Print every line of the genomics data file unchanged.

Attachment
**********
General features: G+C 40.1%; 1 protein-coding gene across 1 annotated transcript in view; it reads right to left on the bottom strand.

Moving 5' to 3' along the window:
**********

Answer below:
General features: G+C 40.1%; 1 protein-coding gene across 1 annotated transcript in view; it reads right to left on the bottom strand.

Moving 5' to 3' along the window: